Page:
Story Mapping is a great way to identify your MVP (Minimum Viable Product). The following process is typically followed:

  • Features are arranged horizontally based on workflow.
  • Features arranged vertically based on necessity/sophistication.
  • Judicious horizontal swim-lanes to group features into releases.
  • Guided by Product goals, MVP.

  • Arranges user stories into a useful readable model.
  • Identify holes and omissions in your backlog.
  • Help set priorities & plan holistic releases.
  • Like a geo map, the specific location of a story gives you rich context.


Minimum Viable Product

A minimum viable product (MVP) is a product with just enough features to satisfy early customers, and to provide feedback for future product development. Gathering insights from an MVP is often less expensive than developing a product with more features, which increase costs and risk if the product fails, for example, due to incorrect assumptions. The term was coined and defined by Frank Robinson in 2001.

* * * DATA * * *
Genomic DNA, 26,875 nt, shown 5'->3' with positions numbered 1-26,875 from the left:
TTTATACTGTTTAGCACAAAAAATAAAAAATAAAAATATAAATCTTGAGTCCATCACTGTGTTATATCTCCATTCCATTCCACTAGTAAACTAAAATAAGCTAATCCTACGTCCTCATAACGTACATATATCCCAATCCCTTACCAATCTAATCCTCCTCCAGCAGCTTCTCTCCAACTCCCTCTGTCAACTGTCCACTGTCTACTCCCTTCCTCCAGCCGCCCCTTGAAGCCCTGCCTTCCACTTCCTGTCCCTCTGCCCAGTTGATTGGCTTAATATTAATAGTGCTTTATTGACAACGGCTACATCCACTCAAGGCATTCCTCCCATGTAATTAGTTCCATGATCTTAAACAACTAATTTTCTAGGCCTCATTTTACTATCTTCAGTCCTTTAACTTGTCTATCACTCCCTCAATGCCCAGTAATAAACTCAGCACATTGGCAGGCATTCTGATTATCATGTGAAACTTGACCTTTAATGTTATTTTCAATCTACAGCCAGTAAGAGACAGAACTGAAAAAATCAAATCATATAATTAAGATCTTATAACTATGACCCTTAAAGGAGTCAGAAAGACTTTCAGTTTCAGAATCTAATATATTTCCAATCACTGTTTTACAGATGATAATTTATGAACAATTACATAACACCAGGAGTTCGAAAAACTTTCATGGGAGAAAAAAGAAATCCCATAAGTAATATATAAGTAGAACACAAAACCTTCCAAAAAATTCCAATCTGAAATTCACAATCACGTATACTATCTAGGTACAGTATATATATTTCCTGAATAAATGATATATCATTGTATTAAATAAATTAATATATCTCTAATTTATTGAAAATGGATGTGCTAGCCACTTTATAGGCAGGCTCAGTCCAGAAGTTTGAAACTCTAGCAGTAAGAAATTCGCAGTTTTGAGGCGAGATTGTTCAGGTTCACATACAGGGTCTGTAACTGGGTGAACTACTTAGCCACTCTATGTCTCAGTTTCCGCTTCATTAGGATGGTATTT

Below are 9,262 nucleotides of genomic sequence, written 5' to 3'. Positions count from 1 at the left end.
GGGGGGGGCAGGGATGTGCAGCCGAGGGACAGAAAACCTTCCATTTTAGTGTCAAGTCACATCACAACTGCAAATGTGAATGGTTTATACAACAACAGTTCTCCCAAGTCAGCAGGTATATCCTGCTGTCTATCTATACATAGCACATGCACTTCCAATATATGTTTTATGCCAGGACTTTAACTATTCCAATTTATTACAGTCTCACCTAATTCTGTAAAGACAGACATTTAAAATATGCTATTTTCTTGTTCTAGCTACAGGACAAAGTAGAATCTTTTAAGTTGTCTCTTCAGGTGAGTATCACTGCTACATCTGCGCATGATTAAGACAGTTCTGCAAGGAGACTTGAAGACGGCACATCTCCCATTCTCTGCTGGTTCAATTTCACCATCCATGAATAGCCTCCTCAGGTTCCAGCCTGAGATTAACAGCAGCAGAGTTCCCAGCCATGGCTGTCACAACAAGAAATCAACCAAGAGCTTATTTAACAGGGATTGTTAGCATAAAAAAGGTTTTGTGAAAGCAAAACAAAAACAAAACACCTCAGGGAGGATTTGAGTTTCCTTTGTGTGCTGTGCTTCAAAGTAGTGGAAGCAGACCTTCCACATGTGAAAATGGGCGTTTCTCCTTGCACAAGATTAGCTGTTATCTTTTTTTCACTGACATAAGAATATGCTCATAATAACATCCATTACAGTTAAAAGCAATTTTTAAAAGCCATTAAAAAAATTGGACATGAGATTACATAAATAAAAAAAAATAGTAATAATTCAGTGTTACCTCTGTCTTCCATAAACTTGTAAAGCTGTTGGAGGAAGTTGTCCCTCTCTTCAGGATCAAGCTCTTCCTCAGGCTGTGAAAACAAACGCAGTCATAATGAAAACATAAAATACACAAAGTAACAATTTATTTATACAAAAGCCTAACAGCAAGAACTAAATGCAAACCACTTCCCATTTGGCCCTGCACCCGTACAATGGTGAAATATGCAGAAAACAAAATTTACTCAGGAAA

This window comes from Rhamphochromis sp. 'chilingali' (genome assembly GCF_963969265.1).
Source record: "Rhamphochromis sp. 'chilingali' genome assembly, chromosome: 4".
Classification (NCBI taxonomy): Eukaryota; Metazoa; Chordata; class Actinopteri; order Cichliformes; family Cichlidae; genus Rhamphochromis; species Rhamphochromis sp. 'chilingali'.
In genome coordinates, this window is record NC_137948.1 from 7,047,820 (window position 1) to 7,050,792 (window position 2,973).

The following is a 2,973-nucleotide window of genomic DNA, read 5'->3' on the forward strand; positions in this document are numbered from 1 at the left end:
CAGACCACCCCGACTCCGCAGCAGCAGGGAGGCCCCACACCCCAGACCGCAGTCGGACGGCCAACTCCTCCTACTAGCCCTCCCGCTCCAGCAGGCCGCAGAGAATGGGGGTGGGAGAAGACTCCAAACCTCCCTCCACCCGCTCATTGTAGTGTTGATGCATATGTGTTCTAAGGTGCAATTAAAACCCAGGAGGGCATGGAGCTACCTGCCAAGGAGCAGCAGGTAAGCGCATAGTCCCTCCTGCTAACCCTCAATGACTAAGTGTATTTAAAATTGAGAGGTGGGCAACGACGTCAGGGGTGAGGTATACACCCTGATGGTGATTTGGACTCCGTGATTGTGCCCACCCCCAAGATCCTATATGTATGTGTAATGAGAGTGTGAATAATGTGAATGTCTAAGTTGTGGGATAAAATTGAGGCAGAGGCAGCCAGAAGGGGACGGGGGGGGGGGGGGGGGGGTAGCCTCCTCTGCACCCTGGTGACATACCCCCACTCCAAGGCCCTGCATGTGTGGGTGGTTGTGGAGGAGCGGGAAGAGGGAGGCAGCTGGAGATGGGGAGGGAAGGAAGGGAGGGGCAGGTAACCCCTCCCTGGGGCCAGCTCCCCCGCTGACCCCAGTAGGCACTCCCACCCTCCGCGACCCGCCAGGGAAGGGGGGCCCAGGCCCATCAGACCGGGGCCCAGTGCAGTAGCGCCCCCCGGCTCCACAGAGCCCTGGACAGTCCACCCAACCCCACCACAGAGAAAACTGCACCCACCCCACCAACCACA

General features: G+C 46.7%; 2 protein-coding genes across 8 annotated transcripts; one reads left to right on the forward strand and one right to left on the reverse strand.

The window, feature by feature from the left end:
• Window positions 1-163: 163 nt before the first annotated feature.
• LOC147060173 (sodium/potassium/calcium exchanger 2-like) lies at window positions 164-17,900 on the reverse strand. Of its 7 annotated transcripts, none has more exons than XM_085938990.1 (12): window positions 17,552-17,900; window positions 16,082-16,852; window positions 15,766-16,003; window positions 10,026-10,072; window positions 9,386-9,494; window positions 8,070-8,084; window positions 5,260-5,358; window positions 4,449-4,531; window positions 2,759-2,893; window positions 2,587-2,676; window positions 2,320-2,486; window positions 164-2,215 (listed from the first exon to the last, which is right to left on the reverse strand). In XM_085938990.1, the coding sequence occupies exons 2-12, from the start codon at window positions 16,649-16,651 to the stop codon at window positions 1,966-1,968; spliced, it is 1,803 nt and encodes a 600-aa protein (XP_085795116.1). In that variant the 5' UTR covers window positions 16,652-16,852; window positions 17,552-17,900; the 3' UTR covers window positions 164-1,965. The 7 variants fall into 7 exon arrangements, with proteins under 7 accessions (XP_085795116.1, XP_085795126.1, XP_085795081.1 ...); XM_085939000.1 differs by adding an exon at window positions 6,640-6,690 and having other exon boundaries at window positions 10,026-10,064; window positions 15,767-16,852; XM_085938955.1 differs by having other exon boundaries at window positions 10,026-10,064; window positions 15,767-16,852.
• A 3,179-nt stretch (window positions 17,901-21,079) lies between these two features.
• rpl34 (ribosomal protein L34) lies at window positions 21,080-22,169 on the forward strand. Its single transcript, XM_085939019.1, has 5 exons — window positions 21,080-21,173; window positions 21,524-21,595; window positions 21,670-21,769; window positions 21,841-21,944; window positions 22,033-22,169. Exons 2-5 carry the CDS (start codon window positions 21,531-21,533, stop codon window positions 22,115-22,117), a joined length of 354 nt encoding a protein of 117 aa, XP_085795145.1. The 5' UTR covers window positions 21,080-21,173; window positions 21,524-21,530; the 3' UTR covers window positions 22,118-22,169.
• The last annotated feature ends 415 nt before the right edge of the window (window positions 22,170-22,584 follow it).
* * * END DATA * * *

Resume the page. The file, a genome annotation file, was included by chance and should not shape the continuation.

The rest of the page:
A minimum viable product has just those core features sufficient to deploy the product, and no more. Developers typically deploy the product to a subset of possible customers—such as early adopters thought to be more forgiving, more likely to give feedback, and able to grasp a product vision from an early prototype or marketing information. This strategy targets avoiding building products that customers do not want and seeks to maximize information about the customer per dollar spent. The minimum viable product is that version of a new product a team uses to collect the maximum amount of validated learning about customers with the least effort. The definition's use of the words maximum and minimum means it is decidedly not formulaic. It requires judgement to figure out, for any given context, what MVP makes sense.

An MVP can be part of a strategy and process directed toward making and selling a product to customers. It is a core artifact in an iterative process of idea generation, prototyping, presentation, data collection, analysis and learning. One seeks to minimize the total time spent on an iteration. The process is iterated until a desirable product/market fit is obtained, or until the product is deemed non-viable. Steve Blank typically refers to minimum viable product as minimum feature set.

It is important that there is collective feedback when deciding the MVP. Feedback should come from business stakeholders, leads, architects, leadership, and product. Key business stakeholders should also be identified for each feature since some stakeholders have more influence than others in certain situations. Technical input is helpful to understand the complexity and if it justifies the value gained.